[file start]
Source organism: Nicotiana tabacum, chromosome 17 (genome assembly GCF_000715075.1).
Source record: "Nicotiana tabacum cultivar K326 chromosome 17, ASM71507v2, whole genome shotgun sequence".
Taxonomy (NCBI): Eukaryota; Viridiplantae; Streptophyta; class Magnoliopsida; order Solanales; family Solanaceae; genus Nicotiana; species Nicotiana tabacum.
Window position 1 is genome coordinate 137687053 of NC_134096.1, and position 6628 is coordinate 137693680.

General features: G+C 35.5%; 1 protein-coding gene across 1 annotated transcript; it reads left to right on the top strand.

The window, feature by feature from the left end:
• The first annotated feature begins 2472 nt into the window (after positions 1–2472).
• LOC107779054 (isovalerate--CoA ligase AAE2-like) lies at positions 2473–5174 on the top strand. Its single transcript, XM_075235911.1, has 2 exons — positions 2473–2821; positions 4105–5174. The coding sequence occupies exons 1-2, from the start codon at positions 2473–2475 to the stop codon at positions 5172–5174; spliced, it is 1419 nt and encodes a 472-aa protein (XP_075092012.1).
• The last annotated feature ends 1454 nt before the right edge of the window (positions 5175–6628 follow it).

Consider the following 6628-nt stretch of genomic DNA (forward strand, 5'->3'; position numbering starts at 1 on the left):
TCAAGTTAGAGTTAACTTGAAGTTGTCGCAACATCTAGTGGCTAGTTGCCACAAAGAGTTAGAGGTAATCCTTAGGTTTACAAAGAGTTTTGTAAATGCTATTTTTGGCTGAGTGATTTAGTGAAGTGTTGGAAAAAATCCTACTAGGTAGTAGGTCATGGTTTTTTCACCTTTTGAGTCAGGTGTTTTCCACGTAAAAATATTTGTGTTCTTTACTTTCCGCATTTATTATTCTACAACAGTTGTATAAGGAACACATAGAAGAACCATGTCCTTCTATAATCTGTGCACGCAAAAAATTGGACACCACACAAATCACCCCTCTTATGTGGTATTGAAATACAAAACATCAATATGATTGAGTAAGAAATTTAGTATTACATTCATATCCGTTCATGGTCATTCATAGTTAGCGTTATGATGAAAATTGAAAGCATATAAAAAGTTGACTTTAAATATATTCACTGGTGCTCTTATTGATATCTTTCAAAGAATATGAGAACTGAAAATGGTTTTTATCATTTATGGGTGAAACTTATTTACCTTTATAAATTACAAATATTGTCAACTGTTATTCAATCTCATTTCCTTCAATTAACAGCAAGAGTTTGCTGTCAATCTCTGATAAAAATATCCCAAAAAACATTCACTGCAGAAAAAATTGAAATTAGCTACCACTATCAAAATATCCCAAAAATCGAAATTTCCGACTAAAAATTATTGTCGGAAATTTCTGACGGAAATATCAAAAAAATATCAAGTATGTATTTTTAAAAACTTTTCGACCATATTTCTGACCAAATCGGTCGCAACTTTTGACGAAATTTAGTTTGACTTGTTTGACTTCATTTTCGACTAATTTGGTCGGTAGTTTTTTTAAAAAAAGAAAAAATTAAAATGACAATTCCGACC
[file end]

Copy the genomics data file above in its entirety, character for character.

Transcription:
Source organism: Nicotiana tabacum, chromosome 17 (genome assembly GCF_000715075.1).
Source record: "Nicotiana tabacum cultivar K326 chromosome 17, ASM71507v2, whole genome shotgun sequence".
Taxonomy (NCBI): Eukaryota; Viridiplantae; Streptophyta; class Magnoliopsida; order Solanales; family Solanaceae; genus Nicotiana; species Nicotiana tabacum.
Window position 1 is genome coordinate 137687053 of NC_134096.1, and position 6628 is coordinate 137693680.

General features: G+C 35.5%; 1 protein-coding gene across 1 annotated transcript; it reads left to right on the top strand.

The window, feature by feature from the left end:
• The first annotated feature begins 2472 nt into the window (after positions 1–2472).
• LOC107779054 (isovalerate--CoA ligase AAE2-like) lies at positions 2473–5174 on the top strand. Its single transcript, XM_075235911.1, has 2 exons — positions 2473–2821; positions 4105–5174. The coding sequence occupies exons 1-2, from the start codon at positions 2473–2475 to the stop codon at positions 5172–5174; spliced, it is 1419 nt and encodes a 472-aa protein (XP_075092012.1).
• The last annotated feature ends 1454 nt before the right edge of the window (positions 5175–6628 follow it).

Consider the following 6628-nt stretch of genomic DNA (forward strand, 5'->3'; position numbering starts at 1 on the left):
TCAAGTTAGAGTTAACTTGAAGTTGTCGCAACATCTAGTGGCTAGTTGCCACAAAGAGTTAGAGGTAATCCTTAGGTTTACAAAGAGTTTTGTAAATGCTATTTTTGGCTGAGTGATTTAGTGAAGTGTTGGAAAAAATCCTACTAGGTAGTAGGTCATGGTTTTTTCACCTTTTGAGTCAGGTGTTTTCCACGTAAAAATATTTGTGTTCTTTACTTTCCGCATTTATTATTCTACAACAGTTGTATAAGGAACACATAGAAGAACCATGTCCTTCTATAATCTGTGCACGCAAAAAATTGGACACCACACAAATCACCCCTCTTATGTGGTATTGAAATACAAAACATCAATATGATTGAGTAAGAAATTTAGTATTACATTCATATCCGTTCATGGTCATTCATAGTTAGCGTTATGATGAAAATTGAAAGCATATAAAAAGTTGACTTTAAATATATTCACTGGTGCTCTTATTGATATCTTTCAAAGAATATGAGAACTGAAAATGGTTTTTATCATTTATGGGTGAAACTTATTTACCTTTATAAATTACAAATATTGTCAACTGTTATTCAATCTCATTTCCTTCAATTAACAGCAAGAGTTTGCTGTCAATCTCTGATAAAAATATCCCAAAAAACATTCACTGCAGAAAAAATTGAAATTAGCTACCACTATCAAAATATCCCAAAAATCGAAATTTCCGACTAAAAATTATTGTCGGAAATTTCTGACGGAAATATCAAAAAAATATCAAGTATGTATTTTTAAAAACTTTTCGACCATATTTCTGACCAAATCGGTCGCAACTTTTGACGAAATTTAGTTTGACTTGTTTGACTTCATTTTCGACTAATTTGGTCGGTAGTTTTTTTAAAAAAAGAAAAAATTAAAATGACAATTCCGACC